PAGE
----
In 1908 David Starr Jordan, Stanford’s first president, wrote to the San Mateo County Board of Supervisors about the little building known today as the Alpine Inn. “The Wunder is unusually vile, even for a roadhouse, a great injury to the university, and a disgrace to San Mateo County,” he said.
Wouldn’t he be surprised to know that that same rough little structure at the intersection of Arastradero and Alpine roads is listed on the National Register of Historic Places and is a California Registered Landmark? It is considered to be the oldest surviving roadhouse in California and the longest continual business operation in San Mateo County. How has it managed to survive and thrive despite such prestigious opposition?
Its story begins in the tumultuous 1850s. California was a new state, and Anglos were pouring into our area from the gold fields, bringing with them the English language and American laws and customs. San Jose became the state capital, and many Mexican Californios of pueblo and rancho days retreated to more outlying areas such as Portola Valley. Felix Buelna was one of them.
He had served as alcalde [mayor] of San Jose and later in a group of Californios appointed to help ease the transition to the new government. He left, perhaps in disillusionment after being told to enforce the laws only against his ‘own kind’.
After a brief stay on a ranch near Skyline and Page Mill, he opened a roadhouse and casa de tableta [house of cards] on his friend Maximo Martinez’ rancho about 1852. He chose his site well. At the intersection of the old Arrastradero leading to Mission Santa Clara and points south and the Old Spanish Trail [Alpine Road] extending over the mountains to the coast, it was a convenient spot for thirsty men and horses to stop. It was also a respite for his countrymen away from the Anglos.
In 1868, the property passed into the possession of a Scotch-Irishman, William Stanton. According to a Buelna grandson, it was to pay a gambling debt. County recorder’s records show that the 95 acres which include today’s Alpine Hills subdivision sold for just under $1200 gold coin. Although Stanton was killed in a train-buggy collision twenty years later, the land and the roadhouse remained in his family’s ownership until 1940.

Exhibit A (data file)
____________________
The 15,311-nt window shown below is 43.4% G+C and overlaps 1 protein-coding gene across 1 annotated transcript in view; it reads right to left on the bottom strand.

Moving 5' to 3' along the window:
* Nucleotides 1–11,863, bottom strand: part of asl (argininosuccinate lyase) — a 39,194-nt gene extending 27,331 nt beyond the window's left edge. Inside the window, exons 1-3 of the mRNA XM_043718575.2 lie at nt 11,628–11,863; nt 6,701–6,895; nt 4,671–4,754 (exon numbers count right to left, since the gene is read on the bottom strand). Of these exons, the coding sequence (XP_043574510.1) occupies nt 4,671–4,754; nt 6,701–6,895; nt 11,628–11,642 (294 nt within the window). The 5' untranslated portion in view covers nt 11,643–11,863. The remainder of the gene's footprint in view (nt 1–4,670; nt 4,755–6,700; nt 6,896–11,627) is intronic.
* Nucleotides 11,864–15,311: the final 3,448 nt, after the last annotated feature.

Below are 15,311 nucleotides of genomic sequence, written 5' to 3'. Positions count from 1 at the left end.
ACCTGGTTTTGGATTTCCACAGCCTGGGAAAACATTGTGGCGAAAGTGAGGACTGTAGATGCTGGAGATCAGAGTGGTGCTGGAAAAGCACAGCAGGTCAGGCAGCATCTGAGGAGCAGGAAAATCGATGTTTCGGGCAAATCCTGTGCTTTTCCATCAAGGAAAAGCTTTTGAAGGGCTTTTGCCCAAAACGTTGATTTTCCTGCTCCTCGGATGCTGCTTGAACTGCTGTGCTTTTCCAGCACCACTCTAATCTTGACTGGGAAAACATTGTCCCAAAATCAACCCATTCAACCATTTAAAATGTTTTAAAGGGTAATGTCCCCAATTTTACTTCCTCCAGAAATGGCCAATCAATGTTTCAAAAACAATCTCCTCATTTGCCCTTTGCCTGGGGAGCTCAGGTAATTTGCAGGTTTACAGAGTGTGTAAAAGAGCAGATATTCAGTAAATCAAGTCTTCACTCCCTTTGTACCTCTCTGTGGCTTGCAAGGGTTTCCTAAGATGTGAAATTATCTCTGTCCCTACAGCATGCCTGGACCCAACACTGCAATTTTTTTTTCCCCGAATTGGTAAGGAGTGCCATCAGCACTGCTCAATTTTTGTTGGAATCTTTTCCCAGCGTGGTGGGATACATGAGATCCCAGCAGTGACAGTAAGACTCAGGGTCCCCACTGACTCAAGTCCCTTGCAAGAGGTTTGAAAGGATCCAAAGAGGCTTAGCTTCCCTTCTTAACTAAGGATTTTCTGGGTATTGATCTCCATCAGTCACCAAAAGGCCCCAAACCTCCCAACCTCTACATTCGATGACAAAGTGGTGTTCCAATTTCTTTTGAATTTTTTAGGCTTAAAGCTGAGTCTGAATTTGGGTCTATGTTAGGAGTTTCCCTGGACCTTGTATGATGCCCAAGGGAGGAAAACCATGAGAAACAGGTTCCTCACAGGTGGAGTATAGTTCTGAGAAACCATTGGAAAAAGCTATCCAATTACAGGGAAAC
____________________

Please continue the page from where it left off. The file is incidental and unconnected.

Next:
The list of proprietors who leased the roadhouse from the Stanton family reflects the early ethnic heritage of the region: Mexican, Portuguese, Italian, German, and a Croatian in the person of Walter Jelich, Sr. His is probably the only name known to residents today. The names of the place changed during these years to reflect the lessee’s origins: Fernando’s, Philpot’s, Stanton’s Saloon, Chapete’s Place, The Wunder, and Schenkel’s Picnic Park.
The most infamous lessee was Rodriguez Crovello, familiarly known as “Black Chapete”. He held forth at the bar in the decades around the turn of the century. He was short and plump with a big handlebar mustache. Considered easy-going and likable, he was known to like his liquor and to be unlucky at cards. He was fined for operating without a license, accused regularly [but never convicted] of running a house of ill-repute, and known for serving minors. He ended up at the poor farm in 1911.
The opening of Stanford University in 1891 immediately brought a boost to business. Throngs of students loved the place that was described in an alumnae magazine as “a miserable, low-class saloon of the San Francisco waterfront type.” Its unsavory reputation added to its appeal in the minds of many students
Mayfield’s 23 saloons closed in 1905, and in 1909 the mile-and-a-half law [no liquor sales within 1 ½ miles of the campus] took effect, closing Menlo Park’s 14. The Wunder escaped. Business remained good, even after forty Stanford students were expelled for drunkenness.
Not even the five mile dry zone imposed around Menlo Park’s Camp Fremont during World War I reached The Wunder. Its location continued to be an advantage, if for a new reason.
During prohibition, Julius Schenkel opened the adjacent field for camping. City folks came down for a few days or a week to enjoy the country creekside ambiance. He painted out the name of the establishment and added a dance pavilion. Stories of its role in bootleg operations in an area renown for its stills are as varied as they are impossible to confirm.
In 1938, Mrs. Stanton, who had received rental income from the roadhouse since the death of her husband in 1887, died at the age of 84. Enter the most famous proprietor, Enrico Rossotti. He took over the lease and purchased the property in 1940. Although he only owned his beer garden for eight years, the old place is still affectionately known by his name, or by the even more familiar “Zot’s.”
Don Horther and John Alexander and their wives leased and then purchased Rossotti’s Beer Garden in 1959 and gave it its current name, Alpine Inn. For the last year and a half, for the first time in 140 years, a woman has been the sole owner and proprietor, Molly Alexander, the widow of John. She plans to stay on indefinitely.
And so the rude little building, so well situated along important early roads, just distant enough from the arm of the law, and always tended by genial barkeepers, has become an institution.